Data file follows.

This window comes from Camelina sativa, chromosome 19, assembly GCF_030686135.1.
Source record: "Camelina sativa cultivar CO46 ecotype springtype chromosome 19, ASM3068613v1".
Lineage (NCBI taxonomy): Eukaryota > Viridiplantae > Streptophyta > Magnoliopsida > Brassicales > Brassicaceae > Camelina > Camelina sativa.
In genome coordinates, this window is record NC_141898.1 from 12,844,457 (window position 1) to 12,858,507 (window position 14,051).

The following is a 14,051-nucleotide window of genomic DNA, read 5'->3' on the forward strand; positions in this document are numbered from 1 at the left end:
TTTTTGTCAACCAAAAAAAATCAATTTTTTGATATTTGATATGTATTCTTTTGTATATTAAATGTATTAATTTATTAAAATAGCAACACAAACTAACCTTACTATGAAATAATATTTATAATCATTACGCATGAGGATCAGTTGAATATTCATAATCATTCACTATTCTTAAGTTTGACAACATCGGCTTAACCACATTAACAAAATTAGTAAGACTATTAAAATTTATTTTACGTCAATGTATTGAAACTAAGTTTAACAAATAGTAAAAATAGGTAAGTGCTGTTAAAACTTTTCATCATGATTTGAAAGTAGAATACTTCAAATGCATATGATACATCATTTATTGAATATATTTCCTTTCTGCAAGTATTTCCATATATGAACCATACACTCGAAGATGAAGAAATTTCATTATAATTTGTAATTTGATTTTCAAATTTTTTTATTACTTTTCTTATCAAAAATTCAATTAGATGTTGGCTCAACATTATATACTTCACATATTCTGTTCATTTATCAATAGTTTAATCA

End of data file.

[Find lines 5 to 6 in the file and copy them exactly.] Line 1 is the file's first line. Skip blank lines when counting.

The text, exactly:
The following is a 14,051-nucleotide window of genomic DNA, read 5'->3' on the forward strand; positions in this document are numbered from 1 at the left end:
TTTTTGTCAACCAAAAAAAATCAATTTTTTGATATTTGATATGTATTCTTTTGTATATTAAATGTATTAATTTATTAAAATAGCAACACAAACTAACCTTACTATGAAATAATATTTATAATCATTACGCATGAGGATCAGTTGAATATTCATAATCATTCACTATTCTTAAGTTTGACAACATCGGCTTAACCACATTAACAAAATTAGTAAGACTATTAAAATTTATTTTACGTCAATGTATTGAAACTAAGTTTAACAAATAGTAAAAATAGGTAAGTGCTGTTAAAACTTTTCATCATGATTTGAAAGTAGAATACTTCAAATGCATATGATACATCATTTATTGAATATATTTCCTTTCTGCAAGTATTTCCATATATGAACCATACACTCGAAGATGAAGAAATTTCATTATAATTTGTAATTTGATTTTCAAATTTTTTTATTACTTTTCTTATCAAAAATTCAATTAGATGTTGGCTCAACATTATATACTTCACATATTCTGTTCATTTATCAATAGTTTAATCA